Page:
Combining concepts from both aquaculture and hydroponics, aquaponics systems produce both fish and plants. The practice dates as far back as sixth century China, where duck pens were placed over fish ponds that eventually connected to rice paddies and fields (Tonya Sawyer, 2014).
More recently, Nebraska aquaponics expert, Greg Fripp has been building closed, recirculating aquaponics systems for small and emerging farms since 1999 with his company Whispering Roots. Using tilapia fish as the foundation of his systems, he has grown and sold several types of lettuce, tomatoes, cucumbers, cabbage, basil, arugula, and other leafy greens. In addition to producing food, Fripp believes aquaponic systems can help improve education, increase personal income, and develop community-centered solutions to significant economic, nutritional, and health disparities.
After installing several systems at local schools, Fripp noticed that the ability for communities to grow their own food (including a protein source, such as fish) could be a critical factor in helping communities become self-sufficient while providing healthy food to their community members.
In 2013, he received a $2,915 Farmer Rancher grant to expand Whispering Roots’ school-based aquaponics work to include more “Multiple tours were conducted and included individuals from urban communities, colleges, universities, and non-profit organizations as well as representatives from rural school districts, state agencies, and visitors from other states,” reported Fripp. “The marked increase in aquaponic research projects, home systems, commercial scale, and semi-commercial scale systems is a testament to the importance of this work.”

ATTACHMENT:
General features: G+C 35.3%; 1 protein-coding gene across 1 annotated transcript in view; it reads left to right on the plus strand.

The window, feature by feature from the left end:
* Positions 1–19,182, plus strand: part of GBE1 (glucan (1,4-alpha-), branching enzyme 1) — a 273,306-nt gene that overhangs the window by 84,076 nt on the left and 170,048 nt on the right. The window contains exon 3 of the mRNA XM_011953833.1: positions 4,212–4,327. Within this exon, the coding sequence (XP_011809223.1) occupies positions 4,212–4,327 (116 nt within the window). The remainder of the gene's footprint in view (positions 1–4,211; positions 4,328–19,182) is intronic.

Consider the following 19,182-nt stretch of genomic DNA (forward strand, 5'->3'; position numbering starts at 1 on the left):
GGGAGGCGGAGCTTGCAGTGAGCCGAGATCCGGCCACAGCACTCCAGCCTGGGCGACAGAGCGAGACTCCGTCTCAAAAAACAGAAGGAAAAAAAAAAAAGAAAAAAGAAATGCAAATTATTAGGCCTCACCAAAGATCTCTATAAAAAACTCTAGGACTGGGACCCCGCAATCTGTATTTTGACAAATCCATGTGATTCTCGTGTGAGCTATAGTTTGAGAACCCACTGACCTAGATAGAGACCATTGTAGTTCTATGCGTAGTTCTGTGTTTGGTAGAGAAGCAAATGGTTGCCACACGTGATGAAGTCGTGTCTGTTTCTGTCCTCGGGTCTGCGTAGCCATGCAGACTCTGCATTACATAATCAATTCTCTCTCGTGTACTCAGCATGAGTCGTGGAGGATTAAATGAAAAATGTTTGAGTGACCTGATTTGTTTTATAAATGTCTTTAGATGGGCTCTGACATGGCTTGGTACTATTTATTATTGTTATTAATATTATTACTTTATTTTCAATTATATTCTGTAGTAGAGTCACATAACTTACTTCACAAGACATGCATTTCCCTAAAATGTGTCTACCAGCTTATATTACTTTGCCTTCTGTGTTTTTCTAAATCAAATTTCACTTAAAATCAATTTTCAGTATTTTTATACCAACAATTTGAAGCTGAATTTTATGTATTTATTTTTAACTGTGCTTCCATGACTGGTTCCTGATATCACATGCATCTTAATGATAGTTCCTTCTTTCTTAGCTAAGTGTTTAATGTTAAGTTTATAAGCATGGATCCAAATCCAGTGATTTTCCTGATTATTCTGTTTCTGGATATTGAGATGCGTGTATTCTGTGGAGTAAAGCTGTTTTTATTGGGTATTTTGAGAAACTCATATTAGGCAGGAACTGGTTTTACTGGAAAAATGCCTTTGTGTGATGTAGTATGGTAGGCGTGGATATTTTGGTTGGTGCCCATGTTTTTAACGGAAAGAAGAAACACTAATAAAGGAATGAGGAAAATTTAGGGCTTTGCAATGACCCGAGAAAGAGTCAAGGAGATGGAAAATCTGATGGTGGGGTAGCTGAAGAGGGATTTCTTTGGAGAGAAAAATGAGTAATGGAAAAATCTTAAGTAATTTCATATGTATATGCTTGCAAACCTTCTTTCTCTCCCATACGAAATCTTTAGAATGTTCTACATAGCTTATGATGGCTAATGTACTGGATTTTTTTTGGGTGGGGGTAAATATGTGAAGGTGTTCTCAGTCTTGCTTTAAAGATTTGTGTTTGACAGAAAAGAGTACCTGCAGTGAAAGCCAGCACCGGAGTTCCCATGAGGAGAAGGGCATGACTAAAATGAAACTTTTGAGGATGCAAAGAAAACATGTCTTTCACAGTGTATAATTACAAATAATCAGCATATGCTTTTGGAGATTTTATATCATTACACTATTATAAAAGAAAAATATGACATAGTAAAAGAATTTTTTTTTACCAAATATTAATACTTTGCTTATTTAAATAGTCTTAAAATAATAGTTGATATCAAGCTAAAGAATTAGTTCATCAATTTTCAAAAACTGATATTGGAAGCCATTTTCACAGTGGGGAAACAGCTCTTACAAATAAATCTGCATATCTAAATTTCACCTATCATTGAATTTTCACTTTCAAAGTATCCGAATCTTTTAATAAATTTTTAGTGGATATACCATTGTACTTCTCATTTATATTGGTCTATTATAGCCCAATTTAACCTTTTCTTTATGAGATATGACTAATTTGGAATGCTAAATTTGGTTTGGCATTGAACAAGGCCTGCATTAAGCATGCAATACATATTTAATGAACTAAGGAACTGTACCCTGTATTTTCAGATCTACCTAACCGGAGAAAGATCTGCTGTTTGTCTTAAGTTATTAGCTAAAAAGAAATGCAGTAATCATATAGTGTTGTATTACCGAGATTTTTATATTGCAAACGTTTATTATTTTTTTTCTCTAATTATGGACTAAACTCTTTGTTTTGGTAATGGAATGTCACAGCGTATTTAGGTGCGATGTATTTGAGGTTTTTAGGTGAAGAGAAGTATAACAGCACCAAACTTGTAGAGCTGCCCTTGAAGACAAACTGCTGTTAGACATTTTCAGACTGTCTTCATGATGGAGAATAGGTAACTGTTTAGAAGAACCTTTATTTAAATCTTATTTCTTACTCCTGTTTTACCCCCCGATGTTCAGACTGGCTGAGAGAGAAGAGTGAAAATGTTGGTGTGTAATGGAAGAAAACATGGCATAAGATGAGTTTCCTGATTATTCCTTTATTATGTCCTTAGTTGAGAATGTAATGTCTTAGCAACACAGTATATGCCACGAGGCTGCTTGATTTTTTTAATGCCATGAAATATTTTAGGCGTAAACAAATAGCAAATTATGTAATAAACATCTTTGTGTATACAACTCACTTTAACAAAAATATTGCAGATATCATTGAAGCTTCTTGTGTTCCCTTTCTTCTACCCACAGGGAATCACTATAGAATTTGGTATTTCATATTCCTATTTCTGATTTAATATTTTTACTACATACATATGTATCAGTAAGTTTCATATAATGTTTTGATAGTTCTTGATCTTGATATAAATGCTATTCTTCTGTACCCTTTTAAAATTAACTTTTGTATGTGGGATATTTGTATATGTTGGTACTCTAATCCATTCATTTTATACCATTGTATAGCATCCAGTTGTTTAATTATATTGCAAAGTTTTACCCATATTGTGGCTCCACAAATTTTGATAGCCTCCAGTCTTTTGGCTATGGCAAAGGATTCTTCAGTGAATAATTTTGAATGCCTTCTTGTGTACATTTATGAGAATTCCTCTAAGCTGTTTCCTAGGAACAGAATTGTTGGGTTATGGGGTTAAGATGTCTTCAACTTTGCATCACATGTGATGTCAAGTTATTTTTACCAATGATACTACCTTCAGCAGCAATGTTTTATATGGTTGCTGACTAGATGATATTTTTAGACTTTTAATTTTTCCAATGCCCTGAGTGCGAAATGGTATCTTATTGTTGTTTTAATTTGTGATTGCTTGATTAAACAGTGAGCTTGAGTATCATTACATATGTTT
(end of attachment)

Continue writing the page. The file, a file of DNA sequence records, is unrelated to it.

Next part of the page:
The success of the project contributed to Whispering Roots’ award of a $25,000 grant from the Children’s Hospital and Medical Center Preventing Childhood Obesity Grant program to implement the process in several additional communities. Fripp is also engaged in several other community based aquaponics projects, including the development of a community engagement and training center for Whispering Roots in North Omaha, Nebraska.
“Aquaponics has the potential to provide access to healthy vegetables and fish (protein) to underserved communities at the point of consumption,” said Fripp. “Like all farming, there is risk associated with the work and there are no guarantees of success. Interested parties should approach these projects with open minds and good planning to help ensure the greatest likelihood of having a positive outcome.”
View Greg Fripp's presentation on this project, from the 2017 Farmers Forum, through NCR-SARE's YouTube playlist. Visit www.youtube.com/NCRSAREvideo for this and other videos.
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